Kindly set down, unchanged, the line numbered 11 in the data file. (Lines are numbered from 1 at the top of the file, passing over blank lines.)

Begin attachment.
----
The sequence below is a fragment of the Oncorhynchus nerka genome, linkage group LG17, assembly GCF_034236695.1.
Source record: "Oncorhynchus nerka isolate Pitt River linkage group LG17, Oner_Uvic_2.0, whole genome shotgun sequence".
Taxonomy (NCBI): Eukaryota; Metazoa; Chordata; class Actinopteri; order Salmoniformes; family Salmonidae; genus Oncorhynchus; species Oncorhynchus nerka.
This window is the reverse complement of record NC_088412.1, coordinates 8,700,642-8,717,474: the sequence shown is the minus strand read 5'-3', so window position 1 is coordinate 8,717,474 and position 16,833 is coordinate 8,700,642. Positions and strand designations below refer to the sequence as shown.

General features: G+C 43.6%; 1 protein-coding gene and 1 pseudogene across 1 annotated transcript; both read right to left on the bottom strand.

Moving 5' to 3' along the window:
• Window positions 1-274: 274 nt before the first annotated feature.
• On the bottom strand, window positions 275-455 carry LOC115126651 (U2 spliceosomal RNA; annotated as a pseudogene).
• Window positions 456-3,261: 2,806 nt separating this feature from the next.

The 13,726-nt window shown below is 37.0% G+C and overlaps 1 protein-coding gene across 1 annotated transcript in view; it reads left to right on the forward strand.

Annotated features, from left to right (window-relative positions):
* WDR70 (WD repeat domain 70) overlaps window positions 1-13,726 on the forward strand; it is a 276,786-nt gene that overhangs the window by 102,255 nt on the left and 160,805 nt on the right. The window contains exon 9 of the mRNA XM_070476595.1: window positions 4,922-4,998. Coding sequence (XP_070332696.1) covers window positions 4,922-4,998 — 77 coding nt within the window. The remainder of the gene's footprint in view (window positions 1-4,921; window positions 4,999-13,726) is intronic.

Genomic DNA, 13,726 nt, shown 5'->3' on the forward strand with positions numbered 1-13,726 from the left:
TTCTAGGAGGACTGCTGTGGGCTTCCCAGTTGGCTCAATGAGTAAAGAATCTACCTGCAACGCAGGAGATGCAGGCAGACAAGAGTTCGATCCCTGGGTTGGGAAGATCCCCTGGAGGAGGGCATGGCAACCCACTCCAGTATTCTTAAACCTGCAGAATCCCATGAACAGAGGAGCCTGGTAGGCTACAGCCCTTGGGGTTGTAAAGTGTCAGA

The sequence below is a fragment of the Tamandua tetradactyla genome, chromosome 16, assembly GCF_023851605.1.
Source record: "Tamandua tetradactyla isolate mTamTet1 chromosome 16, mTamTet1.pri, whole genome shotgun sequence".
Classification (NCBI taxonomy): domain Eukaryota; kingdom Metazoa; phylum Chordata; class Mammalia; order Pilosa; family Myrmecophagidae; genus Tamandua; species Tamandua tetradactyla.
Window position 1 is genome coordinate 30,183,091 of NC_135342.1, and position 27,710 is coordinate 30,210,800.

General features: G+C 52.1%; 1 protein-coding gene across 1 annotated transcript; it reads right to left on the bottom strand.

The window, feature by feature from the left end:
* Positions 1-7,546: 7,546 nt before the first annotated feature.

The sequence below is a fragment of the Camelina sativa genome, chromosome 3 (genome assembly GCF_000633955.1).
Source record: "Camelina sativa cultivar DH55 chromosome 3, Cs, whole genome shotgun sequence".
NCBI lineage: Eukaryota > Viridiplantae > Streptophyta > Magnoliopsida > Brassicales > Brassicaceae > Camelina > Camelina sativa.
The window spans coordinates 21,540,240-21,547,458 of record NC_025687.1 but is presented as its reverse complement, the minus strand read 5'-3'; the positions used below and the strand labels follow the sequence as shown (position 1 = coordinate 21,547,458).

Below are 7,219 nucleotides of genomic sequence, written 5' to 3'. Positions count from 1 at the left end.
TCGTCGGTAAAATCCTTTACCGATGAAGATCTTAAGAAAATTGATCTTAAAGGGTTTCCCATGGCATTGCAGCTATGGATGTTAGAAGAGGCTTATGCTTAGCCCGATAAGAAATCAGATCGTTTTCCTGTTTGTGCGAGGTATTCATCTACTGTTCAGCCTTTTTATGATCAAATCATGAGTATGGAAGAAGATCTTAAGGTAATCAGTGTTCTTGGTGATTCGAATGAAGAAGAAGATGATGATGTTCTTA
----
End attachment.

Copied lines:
Annotated features, from left to right (window-relative positions):